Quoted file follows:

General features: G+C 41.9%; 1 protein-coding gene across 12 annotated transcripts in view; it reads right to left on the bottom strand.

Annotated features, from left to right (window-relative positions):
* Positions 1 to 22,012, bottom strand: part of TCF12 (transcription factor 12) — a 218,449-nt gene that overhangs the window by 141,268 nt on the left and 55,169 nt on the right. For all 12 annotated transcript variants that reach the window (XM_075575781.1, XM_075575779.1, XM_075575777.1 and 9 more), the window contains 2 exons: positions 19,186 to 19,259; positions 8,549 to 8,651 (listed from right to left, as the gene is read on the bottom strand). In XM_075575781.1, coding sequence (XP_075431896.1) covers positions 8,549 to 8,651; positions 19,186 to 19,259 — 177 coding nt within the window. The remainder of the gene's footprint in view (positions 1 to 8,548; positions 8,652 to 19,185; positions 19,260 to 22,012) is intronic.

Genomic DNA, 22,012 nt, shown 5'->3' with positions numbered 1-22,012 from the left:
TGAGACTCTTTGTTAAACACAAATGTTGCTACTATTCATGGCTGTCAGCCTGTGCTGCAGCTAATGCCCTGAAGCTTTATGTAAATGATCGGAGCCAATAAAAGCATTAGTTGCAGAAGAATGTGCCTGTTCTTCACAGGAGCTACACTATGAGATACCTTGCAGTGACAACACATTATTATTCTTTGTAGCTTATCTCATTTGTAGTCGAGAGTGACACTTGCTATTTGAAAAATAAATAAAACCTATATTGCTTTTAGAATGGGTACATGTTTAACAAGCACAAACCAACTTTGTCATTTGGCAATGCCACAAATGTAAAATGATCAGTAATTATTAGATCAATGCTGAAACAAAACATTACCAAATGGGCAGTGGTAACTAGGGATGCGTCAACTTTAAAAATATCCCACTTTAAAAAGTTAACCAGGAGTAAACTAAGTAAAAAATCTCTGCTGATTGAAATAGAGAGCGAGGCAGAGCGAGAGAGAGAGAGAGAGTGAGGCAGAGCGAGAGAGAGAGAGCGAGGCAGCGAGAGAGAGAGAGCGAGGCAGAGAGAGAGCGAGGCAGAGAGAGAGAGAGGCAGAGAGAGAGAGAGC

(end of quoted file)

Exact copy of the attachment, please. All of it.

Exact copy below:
General features: G+C 41.9%; 1 protein-coding gene across 12 annotated transcripts in view; it reads right to left on the bottom strand.

Annotated features, from left to right (window-relative positions):
* Positions 1 to 22,012, bottom strand: part of TCF12 (transcription factor 12) — a 218,449-nt gene that overhangs the window by 141,268 nt on the left and 55,169 nt on the right. For all 12 annotated transcript variants that reach the window (XM_075575781.1, XM_075575779.1, XM_075575777.1 and 9 more), the window contains 2 exons: positions 19,186 to 19,259; positions 8,549 to 8,651 (listed from right to left, as the gene is read on the bottom strand). In XM_075575781.1, coding sequence (XP_075431896.1) covers positions 8,549 to 8,651; positions 19,186 to 19,259 — 177 coding nt within the window. The remainder of the gene's footprint in view (positions 1 to 8,548; positions 8,652 to 19,185; positions 19,260 to 22,012) is intronic.

Genomic DNA, 22,012 nt, shown 5'->3' with positions numbered 1-22,012 from the left:
TGAGACTCTTTGTTAAACACAAATGTTGCTACTATTCATGGCTGTCAGCCTGTGCTGCAGCTAATGCCCTGAAGCTTTATGTAAATGATCGGAGCCAATAAAAGCATTAGTTGCAGAAGAATGTGCCTGTTCTTCACAGGAGCTACACTATGAGATACCTTGCAGTGACAACACATTATTATTCTTTGTAGCTTATCTCATTTGTAGTCGAGAGTGACACTTGCTATTTGAAAAATAAATAAAACCTATATTGCTTTTAGAATGGGTACATGTTTAACAAGCACAAACCAACTTTGTCATTTGGCAATGCCACAAATGTAAAATGATCAGTAATTATTAGATCAATGCTGAAACAAAACATTACCAAATGGGCAGTGGTAACTAGGGATGCGTCAACTTTAAAAATATCCCACTTTAAAAAGTTAACCAGGAGTAAACTAAGTAAAAAATCTCTGCTGATTGAAATAGAGAGCGAGGCAGAGCGAGAGAGAGAGAGAGAGTGAGGCAGAGCGAGAGAGAGAGAGCGAGGCAGCGAGAGAGAGAGAGCGAGGCAGAGAGAGAGCGAGGCAGAGAGAGAGAGAGGCAGAGAGAGAGAGAGC